21 June 2007

Solstice

Okay, there's this episode of I Dream of Jeannie, where Jeannie and Maj. Nelson were going to have their pre-wedding blood tests. No one thinks anything of it until either Tony or Roger asks Jeannie if her blood is weird in any way. "Oh, no, my blood is just like anyone else's. I have red corpuscles, and white corpuscles, and green corpuscles." And, of course, wackiness ensues.

I think that I have green corpuscles, too. I think that they're derived from chlorophyll or however that works. (I'm not clear on the biology here because I failed to pay sufficient attention in science class because I was "bright but would not work." Just ask my teachers.)

I like to be out in the sunshine. Much as I love "big weather" like thunder and lightening and driving rain or blizzards, I love to be out in the sunshine. If the weather is warm (around 80 degrees) and sunny and not too humid, it's lovely to be outside. The sun warms my skin, vitamin D gets made, and the whole photosynthesis thing kicks in. Eating outside, breathing real air instead of chilled air? Bring it on! Sunshine on my shoulders is like a good back-rub or something. I think I'm most relaxed when I've just slightly desiccated.

I don't know if this is because I have spent the last many years working in cold offices or if it's a throwback to my infancy when Mom would put me outside in my playpen and I'd get all peach colored, which back then was considered healthier than now. Like smoking.

When I was a child and a teenager all the red in my hair would come out in the summer. By September it was nearer auburn than brunette.

And I hate sunblock which feels like a coat of Latex paint. So it's probably just as well that I am the sort of bone-lazy person who doesn't get outside to play nearly as often as she should. And I've never been very good at tanning, so I didn't devote the hours to teen-age rotisserie that my sister did.

But I love to sit outside with a good book and a glass of ice tea, wiggling my toes in the sunlight and despairing that my legs will always be far too pale instead of, say tennis player brown. Because even when I play tennis, only my upper body tans. (Why is that? It's annoying.)

Like a lizard or a tomato plant, I store the sunlight so that I can use it later for energy. I mean, sunshine on my shoulders (yes, I am trying to stick that song in your head) makes me sleepy, but sunshine stored in my shoulders powers all that puttering that I like to do.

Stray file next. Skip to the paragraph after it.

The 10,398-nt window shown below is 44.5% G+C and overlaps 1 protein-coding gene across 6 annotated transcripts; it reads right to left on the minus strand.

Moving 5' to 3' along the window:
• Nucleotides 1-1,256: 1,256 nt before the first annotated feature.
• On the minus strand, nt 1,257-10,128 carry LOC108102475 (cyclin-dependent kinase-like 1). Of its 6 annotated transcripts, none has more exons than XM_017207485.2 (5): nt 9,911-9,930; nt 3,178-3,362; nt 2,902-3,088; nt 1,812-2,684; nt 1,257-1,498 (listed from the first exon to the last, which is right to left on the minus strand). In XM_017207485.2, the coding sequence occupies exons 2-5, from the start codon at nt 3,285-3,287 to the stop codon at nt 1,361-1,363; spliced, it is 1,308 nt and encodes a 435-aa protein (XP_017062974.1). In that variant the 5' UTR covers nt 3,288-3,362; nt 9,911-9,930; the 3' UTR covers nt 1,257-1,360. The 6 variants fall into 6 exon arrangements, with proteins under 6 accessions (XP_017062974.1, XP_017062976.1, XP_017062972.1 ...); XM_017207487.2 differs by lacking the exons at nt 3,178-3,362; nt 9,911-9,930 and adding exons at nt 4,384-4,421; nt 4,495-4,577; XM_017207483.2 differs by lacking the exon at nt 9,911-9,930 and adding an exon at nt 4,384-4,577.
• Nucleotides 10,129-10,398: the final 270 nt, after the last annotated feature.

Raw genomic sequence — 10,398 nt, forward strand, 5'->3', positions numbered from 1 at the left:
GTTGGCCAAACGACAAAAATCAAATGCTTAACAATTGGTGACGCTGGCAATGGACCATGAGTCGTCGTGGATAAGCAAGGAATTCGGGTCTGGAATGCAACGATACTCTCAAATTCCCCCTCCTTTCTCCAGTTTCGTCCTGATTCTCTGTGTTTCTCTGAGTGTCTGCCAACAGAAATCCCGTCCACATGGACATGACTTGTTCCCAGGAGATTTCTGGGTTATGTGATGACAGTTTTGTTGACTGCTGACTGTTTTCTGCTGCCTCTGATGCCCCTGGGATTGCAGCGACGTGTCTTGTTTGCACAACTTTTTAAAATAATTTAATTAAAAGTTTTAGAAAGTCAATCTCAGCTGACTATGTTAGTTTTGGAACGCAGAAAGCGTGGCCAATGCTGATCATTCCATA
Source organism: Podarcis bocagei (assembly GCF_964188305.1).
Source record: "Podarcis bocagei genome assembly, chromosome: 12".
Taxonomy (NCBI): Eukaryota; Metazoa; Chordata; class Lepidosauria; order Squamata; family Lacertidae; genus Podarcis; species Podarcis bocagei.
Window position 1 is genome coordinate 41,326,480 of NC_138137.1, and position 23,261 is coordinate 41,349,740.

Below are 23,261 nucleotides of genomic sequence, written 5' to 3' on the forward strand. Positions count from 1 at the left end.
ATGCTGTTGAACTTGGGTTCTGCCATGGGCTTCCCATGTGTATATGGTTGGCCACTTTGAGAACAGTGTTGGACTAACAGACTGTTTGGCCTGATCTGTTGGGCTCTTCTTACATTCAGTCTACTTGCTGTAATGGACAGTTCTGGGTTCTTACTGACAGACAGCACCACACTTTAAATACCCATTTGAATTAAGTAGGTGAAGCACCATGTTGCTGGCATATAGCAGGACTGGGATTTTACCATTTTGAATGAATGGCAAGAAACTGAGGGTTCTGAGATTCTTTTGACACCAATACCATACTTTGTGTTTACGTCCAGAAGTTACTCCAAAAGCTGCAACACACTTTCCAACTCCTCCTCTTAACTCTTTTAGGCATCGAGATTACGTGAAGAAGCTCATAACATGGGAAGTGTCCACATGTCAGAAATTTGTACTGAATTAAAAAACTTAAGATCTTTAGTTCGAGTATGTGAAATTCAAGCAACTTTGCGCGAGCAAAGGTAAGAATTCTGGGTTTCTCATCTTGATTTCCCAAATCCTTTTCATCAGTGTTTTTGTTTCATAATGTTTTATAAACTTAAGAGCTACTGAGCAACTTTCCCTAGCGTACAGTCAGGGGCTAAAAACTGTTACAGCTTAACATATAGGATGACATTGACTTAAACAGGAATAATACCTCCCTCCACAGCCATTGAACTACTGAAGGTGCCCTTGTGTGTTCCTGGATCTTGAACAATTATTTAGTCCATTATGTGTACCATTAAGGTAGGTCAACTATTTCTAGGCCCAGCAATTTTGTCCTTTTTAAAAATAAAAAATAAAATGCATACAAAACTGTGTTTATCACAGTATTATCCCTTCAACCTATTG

And I've had some odd tans in my life. Like the two or three years in college when I wore those cute canvas China flats every single day, winter and summer, and I got a tan on the tops of my feet but not my toes, not to mention the white strap line, which looked as though I had spent the day walking through dust. Or the years when I did 18th Century re-enactment and had a bronze glow on my face, my d├ęcolletage, and on my arms below the elbow, but was arsenic-white everywhere else.

Now, of course, I spend most of my free time in theaters, including on lovely, sunny Sunday afternoons, so I'm pretty Casper-y all over. Which is for the best, really, because I don't believe in purposely aging my skin. If I want to look older I could just squint until the crow's feet set, I guess, and why has that not caught on, I wonder?

2 comments:

Maureen said...

Actually, staying out of the sun is good for another reason - skin cancer avoidance. Since my sister's diagnosis last year made skin cancer a 3-generation family tradition, I've become even more paranoid about it. I still don't apply sunblock religiously (i.e., as part of getting dressed), but I do use it whenever I think I'll be out in the midday sun for any length of time.

Talentedhands said...

Hey! I'm solar-powered, too! Happy summer solstice.